I’m so excited!
I have always loved Peter and the Wolf, but now there is a wonderful and new piece for children to learn about the orchestra and all the sections and instruments that make the full joyous, but sometimes dark and melancholy sounds that tell this story and many others through music. Those of you familiar with the the composition written by Sergei Prokofiev in 1936 can probably hear Peter boldly proclaiming he is not afraid of a wolf and you are recalling all the animal characters (listed below) and their instrumentation and without realizing it are humming and thinking of the somewhat scary story line. It is a wonderful and educational piece.
- Bird: flute
- Duck: oboe
- Cat: clarinet
- Grandfather: bassoon
- Wolf: French horns
- Hunters: woodwind theme, with gunshots on timpani and bass drum
- Peter: string instruments
But now there is something new, still a bit scarey, and definitely playful for kids to enjoy and learn from…. drum roll (that seems only appropriate given the circumstances don’t you think?) The new work is “The Composer is Dead” with text by Lemony Snicket (Daniel Handler) and music by Nathaniel Stookey.
I think this is best described in Daniel Handler’s own words, which I heard on Fresh Air, “The Composer is Dead” is a piece for narrator and orchestra, certainly inspired by “Peter and the Wolf.” It’s in collaboration with the composer Nathaniel Stookey with whom I went to high school. … [When we met more recently..] “The Composer is Dead” was born. So each section of the orchestra demonstrates its sonic color and then is also interrogated. It’s a mystery “The Composer is Dead” and so we like to say it’s like “Peter and the Wolf” meets an episode of “Law and Order.”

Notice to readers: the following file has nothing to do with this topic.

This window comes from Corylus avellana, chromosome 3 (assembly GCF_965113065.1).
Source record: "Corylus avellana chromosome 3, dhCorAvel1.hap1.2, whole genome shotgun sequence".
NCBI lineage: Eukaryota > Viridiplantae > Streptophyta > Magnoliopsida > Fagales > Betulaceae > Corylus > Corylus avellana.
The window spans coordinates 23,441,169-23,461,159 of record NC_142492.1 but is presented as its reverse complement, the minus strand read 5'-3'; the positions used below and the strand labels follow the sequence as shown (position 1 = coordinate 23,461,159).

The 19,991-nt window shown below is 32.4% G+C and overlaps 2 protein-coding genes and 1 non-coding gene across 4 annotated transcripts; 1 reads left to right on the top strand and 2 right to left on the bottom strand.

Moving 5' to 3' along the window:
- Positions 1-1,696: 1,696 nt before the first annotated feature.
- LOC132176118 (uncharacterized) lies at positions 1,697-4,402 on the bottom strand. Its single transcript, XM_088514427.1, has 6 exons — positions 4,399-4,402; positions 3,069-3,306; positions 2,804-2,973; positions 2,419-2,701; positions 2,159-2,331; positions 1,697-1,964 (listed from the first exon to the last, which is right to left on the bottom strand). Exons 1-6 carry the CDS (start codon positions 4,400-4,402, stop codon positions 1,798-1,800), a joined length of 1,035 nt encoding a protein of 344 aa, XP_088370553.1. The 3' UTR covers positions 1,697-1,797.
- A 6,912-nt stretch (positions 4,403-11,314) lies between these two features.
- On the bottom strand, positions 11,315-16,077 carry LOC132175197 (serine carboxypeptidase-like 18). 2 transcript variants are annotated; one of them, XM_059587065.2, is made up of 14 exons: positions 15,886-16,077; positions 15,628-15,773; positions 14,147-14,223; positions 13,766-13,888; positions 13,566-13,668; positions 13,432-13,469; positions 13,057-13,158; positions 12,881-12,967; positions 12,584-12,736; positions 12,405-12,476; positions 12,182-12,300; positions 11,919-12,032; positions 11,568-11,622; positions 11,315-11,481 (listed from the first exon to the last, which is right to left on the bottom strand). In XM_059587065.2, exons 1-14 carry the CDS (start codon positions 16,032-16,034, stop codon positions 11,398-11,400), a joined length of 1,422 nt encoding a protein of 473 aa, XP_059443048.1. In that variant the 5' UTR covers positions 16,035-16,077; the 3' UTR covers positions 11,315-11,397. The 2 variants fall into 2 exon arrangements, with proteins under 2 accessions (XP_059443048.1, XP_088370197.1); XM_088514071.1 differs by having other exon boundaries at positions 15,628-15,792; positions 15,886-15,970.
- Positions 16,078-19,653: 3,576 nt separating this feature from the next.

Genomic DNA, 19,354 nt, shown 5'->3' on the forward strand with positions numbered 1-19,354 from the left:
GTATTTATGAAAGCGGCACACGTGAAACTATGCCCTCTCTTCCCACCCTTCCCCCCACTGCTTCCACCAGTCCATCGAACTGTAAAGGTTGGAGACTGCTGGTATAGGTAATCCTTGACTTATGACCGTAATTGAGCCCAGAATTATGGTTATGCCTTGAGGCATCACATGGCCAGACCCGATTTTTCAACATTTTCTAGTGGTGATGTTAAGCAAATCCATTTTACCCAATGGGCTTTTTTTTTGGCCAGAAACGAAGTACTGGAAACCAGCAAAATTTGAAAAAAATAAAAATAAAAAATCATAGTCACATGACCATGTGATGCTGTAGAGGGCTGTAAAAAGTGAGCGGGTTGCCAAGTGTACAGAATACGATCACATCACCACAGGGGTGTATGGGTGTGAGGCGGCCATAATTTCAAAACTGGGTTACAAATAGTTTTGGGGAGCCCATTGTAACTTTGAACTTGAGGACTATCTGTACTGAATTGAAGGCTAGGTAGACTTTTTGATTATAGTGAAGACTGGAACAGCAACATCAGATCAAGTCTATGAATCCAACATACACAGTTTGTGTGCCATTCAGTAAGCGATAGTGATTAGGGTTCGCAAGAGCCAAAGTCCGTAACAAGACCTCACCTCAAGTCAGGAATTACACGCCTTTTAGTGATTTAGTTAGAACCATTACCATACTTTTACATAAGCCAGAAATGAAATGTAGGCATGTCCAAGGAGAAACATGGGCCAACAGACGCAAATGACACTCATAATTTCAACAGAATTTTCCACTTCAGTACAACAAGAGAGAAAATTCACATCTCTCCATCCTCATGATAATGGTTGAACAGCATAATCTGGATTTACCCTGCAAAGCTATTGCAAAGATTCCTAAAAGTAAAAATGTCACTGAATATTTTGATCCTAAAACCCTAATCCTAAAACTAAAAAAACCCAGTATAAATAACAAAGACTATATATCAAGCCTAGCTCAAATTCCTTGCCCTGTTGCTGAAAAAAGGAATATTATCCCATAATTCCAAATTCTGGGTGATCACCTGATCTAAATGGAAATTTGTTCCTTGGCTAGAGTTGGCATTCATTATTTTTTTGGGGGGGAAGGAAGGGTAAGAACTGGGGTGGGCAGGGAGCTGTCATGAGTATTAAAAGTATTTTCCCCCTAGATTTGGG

Fortunately for the pair, and especially composer Nathaniel Stookey, the work was commissioned by the San Francisco Symphony and premiered at Davies Symphony Hall on July 8, 2006, with Lemony Snicket narrating and Edwin Outwater conducting. And now YOU can own it or you can watch it on YouTube!
I believe in supporting art when I can, so in my most recent Amazon order is the CD tucked inside the book, which is wonderfully illustrated by Carson Ellis – who I can see lives in Portland. Now there is a reason to go visit some friends in Oregon! However, I will warn you that Amazon warned me, it won’t be here by Christmas. Sigh.
To intrigue you further – from Amazon’s description:
There’s dreadful news from the symphony hall—the composer is dead!
If you have ever heard an orchestra play, then you know that musicians are most certainly guilty of something. Where exactly were the violins on the night in question? Did anyone see the harp? Is the trumpet protesting a bit too boisterously? In this perplexing murder mystery, everyone seems to have a motive, everyone has an alibi, and nearly everyone is a musical instrument. But the composer is still dead. Perhaps you can solve the crime yourself. Join the Inspector as he interrogates all the unusual suspects. Then listen to the accompanying audio recording featuring Lemony Snicket and the music of Nathaniel Stookey performed by the San Francisco Symphony. Hear for yourself exactly what took place on that fateful, well-orchestrated evening.
A funny line I just love, “The composer is found, decomposing!”
Take a look and tell me what you think!